Is Roof Vent Addition a Do-It-Yourself Job?


QUESTION: My ranch house is about 20 years old. It has a 90-foot-long roof and the width of the house is about 30 feet. The roof deck is in excellent condition, but the shingles need to be replaced soon. I was told this would be the right time to retrofit the roof with a ridge vent, which would eliminate the need of running the attic fan for hours on a hot summer day. Can you advise me on the feasibility of this project and also if this is a do-it-yourself job?

ANSWER: From your letter, I assume you have asphalt composition shingles on your roof. These shingles generally have a projected life of 17 to 22 years. Yes, this would be a good time to install a ridge vent, a low profile, continuous louvered opening that runs almost full length of the roof ridge. Actually, any time, weather permitting, is the right time to retrofit a roof with a ridge vent. The installation is independent of the condition of the shingles. It is a do-it-yourself project providing that you observe normal safety precautions when working on the roof.

The ridge vent is very effective in reducing the heat load during the summer months and minimizes the moisture buildup in the attic during the winter. For maximum airflow through the attic, the ridge vent should work in conjunction with soffit vents. If you don't already have soffit vents you should install them when you put in the ridge vent.

Clean or Repaint Dirty Textured Ceiling?

Q: We have a textured ceiling in our bedroom and it is becoming a bit dingy. I have heard conflicting opinions about the advisability of repainting this ceiling. What is your advice on this?

A: We regularly receive letters with questions regarding the care and repair of "popcorn" textured ceilings. Depending on where in the country you live, this ceiling treatment may also be known as cottage cheese, California, or carpeted. The texture is derived from a spray-applied paint that has polystyrene plastic foam particles mixed in. The particles give the coating a texture and help hide ceiling imperfections. Pores in the surface help it hide dust and soot. We recently found a company, Sprayed Textures Unlimited, that makes products to clean and repair textured ceilings and also offers a free brochure to readers.

The company strongly recommends against painting a popcorn ceiling. Apparently, paint seals the surface and diminishes its ability to hide smoke and dirt. The company sells a cleaner, but it recommends spot cleaning with bleach and water. There isn't room to list the brochure's 10 tips or the company's cleaning and repair products which range in price from $5 to $20. You can get this information yourself, however, by sending a business-size self-addressed stamped envelope to: Sprayed Textures Unlimited, 1518 Highway 138, Wall Township, N.J. 07719.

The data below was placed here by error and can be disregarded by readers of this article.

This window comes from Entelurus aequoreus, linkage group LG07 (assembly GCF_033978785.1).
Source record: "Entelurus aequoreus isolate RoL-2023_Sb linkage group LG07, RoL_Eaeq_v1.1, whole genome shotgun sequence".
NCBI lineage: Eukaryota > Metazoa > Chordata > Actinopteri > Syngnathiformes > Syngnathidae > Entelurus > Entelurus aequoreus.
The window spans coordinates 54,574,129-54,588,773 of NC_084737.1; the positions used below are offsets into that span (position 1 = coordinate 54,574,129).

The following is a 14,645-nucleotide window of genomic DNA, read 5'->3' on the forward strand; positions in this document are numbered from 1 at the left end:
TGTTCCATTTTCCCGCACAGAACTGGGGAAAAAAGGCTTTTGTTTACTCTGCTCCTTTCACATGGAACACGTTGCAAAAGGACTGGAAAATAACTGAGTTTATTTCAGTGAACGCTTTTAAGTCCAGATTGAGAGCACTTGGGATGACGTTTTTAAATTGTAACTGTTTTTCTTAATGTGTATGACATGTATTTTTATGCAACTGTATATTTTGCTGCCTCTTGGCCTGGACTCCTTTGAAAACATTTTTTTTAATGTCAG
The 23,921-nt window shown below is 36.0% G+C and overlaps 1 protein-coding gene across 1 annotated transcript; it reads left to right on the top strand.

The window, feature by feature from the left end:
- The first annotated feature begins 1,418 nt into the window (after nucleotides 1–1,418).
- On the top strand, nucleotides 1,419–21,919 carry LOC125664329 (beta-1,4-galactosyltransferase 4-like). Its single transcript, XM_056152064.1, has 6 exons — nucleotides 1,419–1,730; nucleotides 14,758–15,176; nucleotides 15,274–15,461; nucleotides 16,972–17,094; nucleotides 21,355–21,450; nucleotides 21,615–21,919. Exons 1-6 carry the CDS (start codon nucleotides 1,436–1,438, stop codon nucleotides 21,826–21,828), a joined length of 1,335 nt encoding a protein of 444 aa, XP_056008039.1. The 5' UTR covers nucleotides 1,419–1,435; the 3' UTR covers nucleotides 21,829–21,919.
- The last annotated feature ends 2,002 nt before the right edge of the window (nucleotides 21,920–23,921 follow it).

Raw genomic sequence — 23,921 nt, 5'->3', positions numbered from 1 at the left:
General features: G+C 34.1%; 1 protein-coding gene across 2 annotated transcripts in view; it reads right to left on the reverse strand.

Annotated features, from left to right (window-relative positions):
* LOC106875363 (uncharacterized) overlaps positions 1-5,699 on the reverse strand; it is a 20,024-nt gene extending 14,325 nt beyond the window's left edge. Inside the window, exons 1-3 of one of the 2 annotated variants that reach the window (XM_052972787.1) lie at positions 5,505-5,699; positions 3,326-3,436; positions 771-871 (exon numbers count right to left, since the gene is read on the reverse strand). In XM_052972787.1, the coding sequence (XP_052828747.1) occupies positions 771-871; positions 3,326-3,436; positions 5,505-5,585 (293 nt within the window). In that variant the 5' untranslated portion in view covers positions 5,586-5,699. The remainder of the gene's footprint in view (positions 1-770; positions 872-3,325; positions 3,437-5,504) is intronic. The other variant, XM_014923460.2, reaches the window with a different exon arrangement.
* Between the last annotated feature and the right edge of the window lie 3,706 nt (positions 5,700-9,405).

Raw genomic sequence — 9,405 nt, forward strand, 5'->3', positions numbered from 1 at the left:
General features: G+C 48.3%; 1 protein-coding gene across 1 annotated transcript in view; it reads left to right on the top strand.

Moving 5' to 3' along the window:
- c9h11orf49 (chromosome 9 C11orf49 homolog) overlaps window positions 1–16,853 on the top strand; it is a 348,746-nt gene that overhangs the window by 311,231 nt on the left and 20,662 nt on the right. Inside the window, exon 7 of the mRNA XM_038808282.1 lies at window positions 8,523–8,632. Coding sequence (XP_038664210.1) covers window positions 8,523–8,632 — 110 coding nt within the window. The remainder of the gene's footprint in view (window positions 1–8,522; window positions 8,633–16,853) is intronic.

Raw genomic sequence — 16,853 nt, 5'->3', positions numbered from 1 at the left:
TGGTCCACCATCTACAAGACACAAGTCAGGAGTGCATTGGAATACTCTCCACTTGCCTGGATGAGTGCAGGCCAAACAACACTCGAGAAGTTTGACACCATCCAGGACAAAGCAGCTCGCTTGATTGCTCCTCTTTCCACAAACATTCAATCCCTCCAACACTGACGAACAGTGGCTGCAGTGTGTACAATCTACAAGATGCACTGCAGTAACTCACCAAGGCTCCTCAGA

Can Water-Based Paint Be Applied on Oil Base?

Q: Can I apply a water-based paint directly over an oil-based paint? And conversely, can I apply oil-based paint over a water-based paint? I have had conflicting advice from paint stores.

A: You can paint over a water-based paint with oil-based paint, and vice versa. However, you should not paint over a very smooth or high gloss surface with either product without first roughing the surface. If the initial surface coat is flat, clean and make sure it is free of chalk-like powder. There is no need to use a primer.

On the other hand, if the initial surface has a gloss, and you sand it to rough it up, you should use a primer. The primer will ensure a good bond to the surface beneath and will help produce an even level of gloss on the finish coat.

When Can Stain Be Applied to Pine Deck?

Q: I built a wood deck with treated southern pine. Can it be stained now or must I wait a specific length of time? Which stains would be most compatible with this treated lumber?

A: If you used Wolmanized wool, the lumber you used was pressure-treated with a commercial compound called Chromated Copper Arsenate (CCA)--a trademark for the formulation used by Koppers Co. and not a generic term for pressure-treated lumber. These chemicals cause the familiar green tint in the lumber.

If the lumber's treatment stamp has the word "dry" included in it, the wood was redried after treatment to a moisture content of 19 percent. Then, as long as weather conditions permit, you should let it dry for 12 weeks before applying a semitransparent stain with an alkyd base that has a water repellent in it. This should mask the green color left by the Wolmanizing.

How to Change Color of Cermaic Tile

Q: Is it possible to paint ceramic tile that is used in a bathtub-shower area? We recently installed new flooring, sink top and vanity in our bathroom and now the orchid tile (circa 1960s) looks terrible.

A: We're sorry to tell you that there is no way to permanently change the color of tiles by painting them, especially tiles located in a bath area. An epoxy paint will form a reasonable bond with the glazed surface. However, after repeated cleaning, which is usually necessary to remove mildew and soap scum, the surface will begin to wear or peel.

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